Google is nearing approval from the European Union for its acquisition of Fitbit, a popular fitness tracker manufacturer. In an effort to address antitrust concerns, Google has made additional concessions, including limiting the use of Fitbit data, which aligns with a previous offer made to the European Commission.

To foster competition in the wearables market, Google has proposed granting access to the Android API, allowing competitors to integrate their products with Android devices. This move aims to prevent the consolidation of Google’s market dominance and reduce the potential for anticompetitive practices.

The $2.1 billion deal has faced scrutiny over concerns about the misuse of personal health data. Worries have been raised about Google’s extensive data collection practices, combined with Fitbit’s wealth of health and fitness information, potentially leading to privacy invasion.

To alleviate these concerns, Google has committed to keeping Fitbit data separate from its advertising business and has pledged not to use Fitbit data for targeted advertising purposes. These promises demonstrate Google’s commitment to protect users’ data.

The pending approval from the EU follows criticism from consumer groups, privacy advocates, and rival companies, all of whom have expressed concerns about the impact of the merger on competition and data privacy rights.

Regulators, including the European Commission, have been closely monitoring the transaction, highlighting the need to safeguard consumers and ensure a fair and competitive market. Google’s dominant position in the digital advertising market has been a particular focus for regulators.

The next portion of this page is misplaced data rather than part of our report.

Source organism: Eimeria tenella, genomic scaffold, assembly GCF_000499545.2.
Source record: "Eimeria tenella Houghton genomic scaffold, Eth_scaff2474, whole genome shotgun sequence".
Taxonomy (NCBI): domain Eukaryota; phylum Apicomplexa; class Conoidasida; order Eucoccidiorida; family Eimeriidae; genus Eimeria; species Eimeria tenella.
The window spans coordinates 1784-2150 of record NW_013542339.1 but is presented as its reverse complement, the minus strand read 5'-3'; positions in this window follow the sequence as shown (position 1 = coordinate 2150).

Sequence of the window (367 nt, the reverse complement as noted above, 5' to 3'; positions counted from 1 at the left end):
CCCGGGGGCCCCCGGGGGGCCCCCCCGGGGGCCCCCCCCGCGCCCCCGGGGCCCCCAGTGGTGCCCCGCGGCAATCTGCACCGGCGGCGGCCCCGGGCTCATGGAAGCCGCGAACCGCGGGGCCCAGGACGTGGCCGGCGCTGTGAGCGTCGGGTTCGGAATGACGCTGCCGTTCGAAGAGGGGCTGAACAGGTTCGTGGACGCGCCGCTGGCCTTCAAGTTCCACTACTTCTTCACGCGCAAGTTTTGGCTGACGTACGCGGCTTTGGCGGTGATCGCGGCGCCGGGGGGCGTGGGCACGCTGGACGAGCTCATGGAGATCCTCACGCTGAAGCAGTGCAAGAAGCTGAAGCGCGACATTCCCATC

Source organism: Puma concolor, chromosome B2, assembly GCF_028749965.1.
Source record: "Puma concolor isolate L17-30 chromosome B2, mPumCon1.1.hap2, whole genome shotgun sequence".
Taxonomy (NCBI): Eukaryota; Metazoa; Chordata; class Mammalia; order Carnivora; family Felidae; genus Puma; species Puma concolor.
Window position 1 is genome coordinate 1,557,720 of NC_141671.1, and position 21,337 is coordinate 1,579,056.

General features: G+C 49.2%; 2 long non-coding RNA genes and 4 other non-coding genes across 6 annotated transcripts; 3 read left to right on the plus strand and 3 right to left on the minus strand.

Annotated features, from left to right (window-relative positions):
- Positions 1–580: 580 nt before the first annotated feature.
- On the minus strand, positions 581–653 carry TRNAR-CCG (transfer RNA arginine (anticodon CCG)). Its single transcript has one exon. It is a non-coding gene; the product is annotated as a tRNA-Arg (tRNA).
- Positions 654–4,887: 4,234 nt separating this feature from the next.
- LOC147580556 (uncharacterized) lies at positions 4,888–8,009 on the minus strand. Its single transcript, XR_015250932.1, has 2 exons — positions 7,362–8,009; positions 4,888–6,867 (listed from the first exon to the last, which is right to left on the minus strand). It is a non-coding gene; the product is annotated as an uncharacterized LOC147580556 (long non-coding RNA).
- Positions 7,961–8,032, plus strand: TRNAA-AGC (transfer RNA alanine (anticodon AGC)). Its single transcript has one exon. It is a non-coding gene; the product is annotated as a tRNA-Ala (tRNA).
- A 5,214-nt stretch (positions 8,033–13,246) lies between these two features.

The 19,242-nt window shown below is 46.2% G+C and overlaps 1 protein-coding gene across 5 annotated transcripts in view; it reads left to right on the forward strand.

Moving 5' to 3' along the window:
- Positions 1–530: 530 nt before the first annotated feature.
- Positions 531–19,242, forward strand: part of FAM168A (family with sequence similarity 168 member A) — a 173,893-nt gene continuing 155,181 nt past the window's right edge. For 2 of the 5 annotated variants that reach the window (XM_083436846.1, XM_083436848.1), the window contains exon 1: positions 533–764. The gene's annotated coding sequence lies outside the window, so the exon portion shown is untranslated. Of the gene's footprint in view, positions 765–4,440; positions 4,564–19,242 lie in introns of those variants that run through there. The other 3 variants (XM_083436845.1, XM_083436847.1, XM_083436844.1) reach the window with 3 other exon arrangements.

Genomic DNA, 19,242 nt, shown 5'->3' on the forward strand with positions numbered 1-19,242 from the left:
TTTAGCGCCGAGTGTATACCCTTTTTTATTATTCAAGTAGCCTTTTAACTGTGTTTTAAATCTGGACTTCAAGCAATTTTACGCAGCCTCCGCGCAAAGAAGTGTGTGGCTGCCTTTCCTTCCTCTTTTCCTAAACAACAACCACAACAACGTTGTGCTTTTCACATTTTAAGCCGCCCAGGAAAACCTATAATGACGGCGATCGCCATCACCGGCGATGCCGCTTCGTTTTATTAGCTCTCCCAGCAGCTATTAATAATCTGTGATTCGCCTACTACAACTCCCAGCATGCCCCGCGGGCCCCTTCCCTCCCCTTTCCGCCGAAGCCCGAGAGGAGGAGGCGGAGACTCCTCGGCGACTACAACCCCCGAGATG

The Fitbit deal is a strategic move for Google as it aims to expand its presence in the wearables market and compete against rivals like Apple and Samsung. Fitbit’s expertise in health tracking technology and its loyal customer base make it an attractive acquisition target for Google, which seeks to strengthen its hardware offerings and establish a stronger presence in the growing health and wellness industry.

While EU approval would be a significant milestone for Google, the company still faces similar concerns from regulators worldwide. Authorities in Australia, Canada, the United States, and other jurisdictions are currently reviewing the acquisition. It is likely that Google will have to make comparable concessions to secure approval globally.

Overall, as Google progresses towards EU approval for the Fitbit acquisition, the company remains committed to addressing antitrust and data privacy concerns. By providing assurances regarding data usage and promoting competition in the wearables market, Google aims to demonstrate that the deal will benefit both consumers and industry players.

1. BBC